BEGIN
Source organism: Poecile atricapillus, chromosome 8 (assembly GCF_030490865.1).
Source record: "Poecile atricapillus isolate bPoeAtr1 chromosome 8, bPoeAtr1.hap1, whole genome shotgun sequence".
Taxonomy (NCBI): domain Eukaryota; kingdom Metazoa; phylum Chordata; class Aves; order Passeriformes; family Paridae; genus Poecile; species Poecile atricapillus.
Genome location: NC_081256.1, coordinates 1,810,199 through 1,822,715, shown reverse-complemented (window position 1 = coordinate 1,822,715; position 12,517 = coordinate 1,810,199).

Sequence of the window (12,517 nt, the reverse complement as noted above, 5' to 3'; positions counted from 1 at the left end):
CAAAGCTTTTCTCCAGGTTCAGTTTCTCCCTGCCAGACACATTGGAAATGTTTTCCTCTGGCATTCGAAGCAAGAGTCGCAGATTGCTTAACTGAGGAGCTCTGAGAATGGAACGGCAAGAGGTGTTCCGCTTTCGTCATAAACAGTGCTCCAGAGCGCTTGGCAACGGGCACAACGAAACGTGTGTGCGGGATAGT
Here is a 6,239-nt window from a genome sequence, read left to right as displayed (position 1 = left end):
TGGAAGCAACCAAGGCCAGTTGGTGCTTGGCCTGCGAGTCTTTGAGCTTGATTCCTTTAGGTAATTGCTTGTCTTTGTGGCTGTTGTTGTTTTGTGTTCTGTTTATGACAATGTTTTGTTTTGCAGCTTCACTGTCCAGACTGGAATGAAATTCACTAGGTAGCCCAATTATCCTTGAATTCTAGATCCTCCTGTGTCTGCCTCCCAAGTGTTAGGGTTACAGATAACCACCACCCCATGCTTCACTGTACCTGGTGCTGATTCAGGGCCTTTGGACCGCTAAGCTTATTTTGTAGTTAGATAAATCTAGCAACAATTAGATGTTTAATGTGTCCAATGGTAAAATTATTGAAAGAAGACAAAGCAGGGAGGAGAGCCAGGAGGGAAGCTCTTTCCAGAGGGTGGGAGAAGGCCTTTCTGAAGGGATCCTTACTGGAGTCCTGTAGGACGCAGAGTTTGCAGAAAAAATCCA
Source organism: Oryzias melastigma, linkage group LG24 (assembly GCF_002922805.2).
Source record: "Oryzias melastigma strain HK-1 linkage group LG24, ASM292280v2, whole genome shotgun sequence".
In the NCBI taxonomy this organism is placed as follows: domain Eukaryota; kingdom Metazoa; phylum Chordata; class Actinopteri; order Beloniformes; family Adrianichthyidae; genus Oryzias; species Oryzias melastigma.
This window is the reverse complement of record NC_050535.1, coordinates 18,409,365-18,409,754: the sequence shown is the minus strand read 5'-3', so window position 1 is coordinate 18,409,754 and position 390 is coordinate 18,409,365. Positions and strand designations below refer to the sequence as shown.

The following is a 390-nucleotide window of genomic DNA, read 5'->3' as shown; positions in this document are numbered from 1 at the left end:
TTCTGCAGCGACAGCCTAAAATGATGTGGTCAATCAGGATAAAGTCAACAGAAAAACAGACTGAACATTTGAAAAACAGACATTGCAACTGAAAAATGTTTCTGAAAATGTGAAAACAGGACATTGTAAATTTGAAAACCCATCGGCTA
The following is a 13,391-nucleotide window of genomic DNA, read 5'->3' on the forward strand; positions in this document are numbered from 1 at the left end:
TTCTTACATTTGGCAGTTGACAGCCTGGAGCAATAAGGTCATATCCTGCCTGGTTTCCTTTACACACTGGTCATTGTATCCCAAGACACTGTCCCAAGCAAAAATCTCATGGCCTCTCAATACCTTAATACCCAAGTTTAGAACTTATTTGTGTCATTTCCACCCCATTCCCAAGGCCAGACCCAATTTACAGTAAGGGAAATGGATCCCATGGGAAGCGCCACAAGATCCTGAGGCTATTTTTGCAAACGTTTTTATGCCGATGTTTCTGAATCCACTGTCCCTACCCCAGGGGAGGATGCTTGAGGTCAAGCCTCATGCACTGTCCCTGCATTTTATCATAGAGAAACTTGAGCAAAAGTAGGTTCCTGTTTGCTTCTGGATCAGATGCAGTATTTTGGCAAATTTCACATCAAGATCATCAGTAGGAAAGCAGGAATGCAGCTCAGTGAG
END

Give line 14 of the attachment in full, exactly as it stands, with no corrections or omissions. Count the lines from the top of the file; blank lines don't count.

TTCTGCAGCGACAGCCTAAAATGATGTGGTCAATCAGGATAAAGTCAACAGAAAAACAGACTGAACATTTGAAAAACAGACATTGCAACTGAAAAATGTTTCTGAAAATGTGAAAACAGGACATTGTAAATTTGAAAACCCATCGGCTA